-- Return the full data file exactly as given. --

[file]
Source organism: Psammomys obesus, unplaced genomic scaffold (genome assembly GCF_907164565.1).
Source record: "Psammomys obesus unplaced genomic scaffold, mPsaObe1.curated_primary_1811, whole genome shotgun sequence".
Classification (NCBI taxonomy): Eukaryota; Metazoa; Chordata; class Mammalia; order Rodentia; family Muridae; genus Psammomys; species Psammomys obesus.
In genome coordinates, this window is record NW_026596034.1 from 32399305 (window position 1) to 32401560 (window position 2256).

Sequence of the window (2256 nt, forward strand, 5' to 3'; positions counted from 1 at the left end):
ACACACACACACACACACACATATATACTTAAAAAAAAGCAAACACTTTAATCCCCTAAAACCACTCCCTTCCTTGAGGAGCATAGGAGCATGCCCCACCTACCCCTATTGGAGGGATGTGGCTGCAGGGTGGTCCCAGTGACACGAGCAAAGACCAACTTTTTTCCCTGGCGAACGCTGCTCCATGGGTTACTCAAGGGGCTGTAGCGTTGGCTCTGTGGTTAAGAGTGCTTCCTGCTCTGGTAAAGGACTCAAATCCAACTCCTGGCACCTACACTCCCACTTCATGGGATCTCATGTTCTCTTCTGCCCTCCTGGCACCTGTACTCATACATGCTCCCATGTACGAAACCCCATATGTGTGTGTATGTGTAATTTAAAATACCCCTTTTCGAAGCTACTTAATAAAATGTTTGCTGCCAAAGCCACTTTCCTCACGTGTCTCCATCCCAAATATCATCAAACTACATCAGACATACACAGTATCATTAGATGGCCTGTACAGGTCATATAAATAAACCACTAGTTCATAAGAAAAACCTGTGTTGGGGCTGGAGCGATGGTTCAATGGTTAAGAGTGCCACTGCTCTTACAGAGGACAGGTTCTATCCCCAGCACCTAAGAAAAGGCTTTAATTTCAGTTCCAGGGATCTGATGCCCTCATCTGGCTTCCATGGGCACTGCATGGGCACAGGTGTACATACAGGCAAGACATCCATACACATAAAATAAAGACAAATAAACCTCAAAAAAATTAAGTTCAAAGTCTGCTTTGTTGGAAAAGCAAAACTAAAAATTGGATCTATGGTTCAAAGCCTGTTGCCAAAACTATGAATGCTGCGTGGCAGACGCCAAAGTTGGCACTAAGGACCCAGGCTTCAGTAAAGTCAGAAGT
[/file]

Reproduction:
Source organism: Psammomys obesus, unplaced genomic scaffold (genome assembly GCF_907164565.1).
Source record: "Psammomys obesus unplaced genomic scaffold, mPsaObe1.curated_primary_1811, whole genome shotgun sequence".
Classification (NCBI taxonomy): Eukaryota; Metazoa; Chordata; class Mammalia; order Rodentia; family Muridae; genus Psammomys; species Psammomys obesus.
In genome coordinates, this window is record NW_026596034.1 from 32399305 (window position 1) to 32401560 (window position 2256).

Sequence of the window (2256 nt, forward strand, 5' to 3'; positions counted from 1 at the left end):
ACACACACACACACACACACATATATACTTAAAAAAAAGCAAACACTTTAATCCCCTAAAACCACTCCCTTCCTTGAGGAGCATAGGAGCATGCCCCACCTACCCCTATTGGAGGGATGTGGCTGCAGGGTGGTCCCAGTGACACGAGCAAAGACCAACTTTTTTCCCTGGCGAACGCTGCTCCATGGGTTACTCAAGGGGCTGTAGCGTTGGCTCTGTGGTTAAGAGTGCTTCCTGCTCTGGTAAAGGACTCAAATCCAACTCCTGGCACCTACACTCCCACTTCATGGGATCTCATGTTCTCTTCTGCCCTCCTGGCACCTGTACTCATACATGCTCCCATGTACGAAACCCCATATGTGTGTGTATGTGTAATTTAAAATACCCCTTTTCGAAGCTACTTAATAAAATGTTTGCTGCCAAAGCCACTTTCCTCACGTGTCTCCATCCCAAATATCATCAAACTACATCAGACATACACAGTATCATTAGATGGCCTGTACAGGTCATATAAATAAACCACTAGTTCATAAGAAAAACCTGTGTTGGGGCTGGAGCGATGGTTCAATGGTTAAGAGTGCCACTGCTCTTACAGAGGACAGGTTCTATCCCCAGCACCTAAGAAAAGGCTTTAATTTCAGTTCCAGGGATCTGATGCCCTCATCTGGCTTCCATGGGCACTGCATGGGCACAGGTGTACATACAGGCAAGACATCCATACACATAAAATAAAGACAAATAAACCTCAAAAAAATTAAGTTCAAAGTCTGCTTTGTTGGAAAAGCAAAACTAAAAATTGGATCTATGGTTCAAAGCCTGTTGCCAAAACTATGAATGCTGCGTGGCAGACGCCAAAGTTGGCACTAAGGACCCAGGCTTCAGTAAAGTCAGAAGT